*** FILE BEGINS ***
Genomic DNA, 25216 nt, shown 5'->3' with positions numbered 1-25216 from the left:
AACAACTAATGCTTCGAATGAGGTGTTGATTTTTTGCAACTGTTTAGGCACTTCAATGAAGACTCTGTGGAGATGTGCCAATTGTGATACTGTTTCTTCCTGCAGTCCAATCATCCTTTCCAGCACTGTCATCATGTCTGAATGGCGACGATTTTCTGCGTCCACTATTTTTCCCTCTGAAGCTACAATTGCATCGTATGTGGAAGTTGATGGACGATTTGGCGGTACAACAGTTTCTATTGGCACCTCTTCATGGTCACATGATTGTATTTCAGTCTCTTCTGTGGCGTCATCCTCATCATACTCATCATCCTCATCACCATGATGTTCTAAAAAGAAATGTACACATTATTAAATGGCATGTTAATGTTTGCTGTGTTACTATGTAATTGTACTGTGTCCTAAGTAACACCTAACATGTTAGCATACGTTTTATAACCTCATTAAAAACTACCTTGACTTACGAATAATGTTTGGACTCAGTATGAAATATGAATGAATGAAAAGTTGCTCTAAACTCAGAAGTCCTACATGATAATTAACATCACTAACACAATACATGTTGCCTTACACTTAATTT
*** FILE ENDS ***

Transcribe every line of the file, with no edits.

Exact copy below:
Genomic DNA, 25216 nt, shown 5'->3' with positions numbered 1-25216 from the left:
AACAACTAATGCTTCGAATGAGGTGTTGATTTTTTGCAACTGTTTAGGCACTTCAATGAAGACTCTGTGGAGATGTGCCAATTGTGATACTGTTTCTTCCTGCAGTCCAATCATCCTTTCCAGCACTGTCATCATGTCTGAATGGCGACGATTTTCTGCGTCCACTATTTTTCCCTCTGAAGCTACAATTGCATCGTATGTGGAAGTTGATGGACGATTTGGCGGTACAACAGTTTCTATTGGCACCTCTTCATGGTCACATGATTGTATTTCAGTCTCTTCTGTGGCGTCATCCTCATCATACTCATCATCCTCATCACCATGATGTTCTAAAAAGAAATGTACACATTATTAAATGGCATGTTAATGTTTGCTGTGTTACTATGTAATTGTACTGTGTCCTAAGTAACACCTAACATGTTAGCATACGTTTTATAACCTCATTAAAAACTACCTTGACTTACGAATAATGTTTGGACTCAGTATGAAATATGAATGAATGAAAAGTTGCTCTAAACTCAGAAGTCCTACATGATAATTAACATCACTAACACAATACATGTTGCCTTACACTTAATTT